Q Did you say December, Mike?
MR. MCCURRY: Yes.
Q Mike, after the President's call to the President of Egypt Hosni Mubarak, did he call any other world leaders on the Iraq thing?
MR. MCCURRY: He spoke to Secretary General Koffi Annan. Beyond that, he has been getting the reports related to the diplomacy of the Secretary and some of the discussions others here have had.
Q Did the President get a briefing from the FBI on their final findings on the TWA 800 case?
MR. MCCURRY: We got, through our Cabinet Secretary, an update on what they were announcing with respect to that investigation and also the announcements the FBI made earlier today with respect to the Atlanta bombings, but just by way of an information update. I don't think a detailed briefing.
Q On the TWA 800 case, after the downing of TWA 800, the President put into effect certain security measures that have caused some inconvenience for travelers. Since the FBI now says there is no evidence of criminal activity, is there any thought given to reviewing those additional security measures?
MR. MCCURRY: Remember at the time, Mark, we indicated that while that case highlighted the attention of America's traveling public as to the concern and the threat, that, really, those were prudent steps to take based on the world we live in now and the proximate threats that we see from time to time of terrorist activities.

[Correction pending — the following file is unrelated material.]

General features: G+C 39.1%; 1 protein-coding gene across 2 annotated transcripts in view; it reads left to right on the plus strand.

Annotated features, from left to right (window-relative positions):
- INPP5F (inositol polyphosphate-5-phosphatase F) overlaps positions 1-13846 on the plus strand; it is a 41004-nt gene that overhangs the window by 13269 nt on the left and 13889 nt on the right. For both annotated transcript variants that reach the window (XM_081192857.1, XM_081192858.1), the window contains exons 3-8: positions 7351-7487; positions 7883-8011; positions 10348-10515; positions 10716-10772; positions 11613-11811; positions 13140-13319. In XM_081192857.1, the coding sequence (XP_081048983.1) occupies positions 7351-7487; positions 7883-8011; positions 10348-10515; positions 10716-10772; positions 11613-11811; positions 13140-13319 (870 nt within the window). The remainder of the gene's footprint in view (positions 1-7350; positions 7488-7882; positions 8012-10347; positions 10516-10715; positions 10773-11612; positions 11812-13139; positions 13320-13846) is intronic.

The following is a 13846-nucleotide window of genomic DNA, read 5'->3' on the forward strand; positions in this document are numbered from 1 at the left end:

I think all of those things, while they do cause inconvenience, are well-placed in a world in which we see almost daily some evidence of terrorism activity someplace in the world. And I think given our concern about assuring that we have the safest and most reliable security systems in place for America's air travelers, we wouldn't, that I'm aware of, go back and revisit the changes that were put into effect. They were studied very carefully. You know, the Vice President did a very good job in the aftermath of that announcement by the President, really working with the industry and structuring those safety measures so that they would be as least intrusive as possible, but at the same time produce the maximum amount of security safeguards for travelers. And I think we have some confidence that we have struck the right balance, irrespective of the announcement today.
Q Following up on Leo's question, in view of the fact that the President's concerned about his time and having spent so much time fundraising, how does he justify playing golf today?
MR. MCCURRY: You could have told, if you had listened carefully to one of the questions earlier, that he had a specific purpose in thinking and playing golf today with someone he's playing golf with.